Venkateswaran, R.V. (2010)
M.D. thesis, University of Birmingham.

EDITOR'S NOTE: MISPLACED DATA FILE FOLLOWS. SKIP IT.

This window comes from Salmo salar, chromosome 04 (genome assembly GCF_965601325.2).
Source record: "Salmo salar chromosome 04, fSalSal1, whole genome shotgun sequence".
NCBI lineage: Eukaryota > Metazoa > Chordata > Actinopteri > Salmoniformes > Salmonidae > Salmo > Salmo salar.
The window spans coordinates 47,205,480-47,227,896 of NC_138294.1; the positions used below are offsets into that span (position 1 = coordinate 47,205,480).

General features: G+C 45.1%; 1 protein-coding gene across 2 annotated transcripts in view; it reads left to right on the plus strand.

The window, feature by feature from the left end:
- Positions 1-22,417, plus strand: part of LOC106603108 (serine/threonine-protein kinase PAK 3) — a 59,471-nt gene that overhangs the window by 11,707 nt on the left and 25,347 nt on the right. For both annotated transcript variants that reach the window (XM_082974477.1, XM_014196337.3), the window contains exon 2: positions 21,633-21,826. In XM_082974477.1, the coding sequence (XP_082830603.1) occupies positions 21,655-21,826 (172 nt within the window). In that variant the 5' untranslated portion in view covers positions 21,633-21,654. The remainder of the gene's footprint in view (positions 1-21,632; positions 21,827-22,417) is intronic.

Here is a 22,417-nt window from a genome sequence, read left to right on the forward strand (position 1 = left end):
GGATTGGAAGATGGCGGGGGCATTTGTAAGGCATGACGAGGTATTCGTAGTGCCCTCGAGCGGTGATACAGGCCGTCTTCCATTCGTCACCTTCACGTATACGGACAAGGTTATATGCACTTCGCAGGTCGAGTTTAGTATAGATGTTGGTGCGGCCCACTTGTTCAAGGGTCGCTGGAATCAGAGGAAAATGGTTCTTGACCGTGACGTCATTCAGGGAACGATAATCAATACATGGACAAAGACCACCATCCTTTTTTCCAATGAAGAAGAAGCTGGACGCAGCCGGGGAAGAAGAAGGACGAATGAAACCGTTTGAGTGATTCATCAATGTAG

Heart and lung transplantation activity is frustrated by the lack of availability of donor organs. The haemodynamic, hormonal and inflammatory changes that follow brain stem death leads to donor organ injury. Appropriate donor management is essential to avoid further damage to already injured donor heart and lungs. Hormone replacement therapy with tri-iodothyronine and methylprednisolone in organ donors has been reported to increase the retrieval rate of heart and lungs with improved function. In a prospective, randomised, double blind, controlled trial the role of hormone replacement therapy and early donor management on the donor heart and lung function and their retrieval rate was studied. Heart donor Outcome Early donor management was associated with significant improvement in donor heart function. It may also increase the retrieval rate of hearts for transplantation. However, administration of hormones neither influenced the donor heart function nor the heart retrieval rate. Serial echocardiography guides in identifying suitable donor hearts for transplantation during intensive management. Lung donor outcomes Early donor management was associated with significant increase in lung retrieval rate for transplantation. Despite management donor lung function deteriorated following brain stem death. Hormone replacement therapy did not increase the lung retrieval rate or affect the donor lung function. However, methylprednisolone administration leads to significant reduction in progressive donor lung water accumulation. Measurement of thermodilution lung water index predicted ultimate lung suitability for transplantation and recipient outcome. Conclusion Early donor management is the cornerstone to improve the donor heart function and to increase the lung retrieval rate. It may also increase the heart retrieval rate. Serial transthoracic echocardiography may guide in identifying suitable hearts that respond to donor management.
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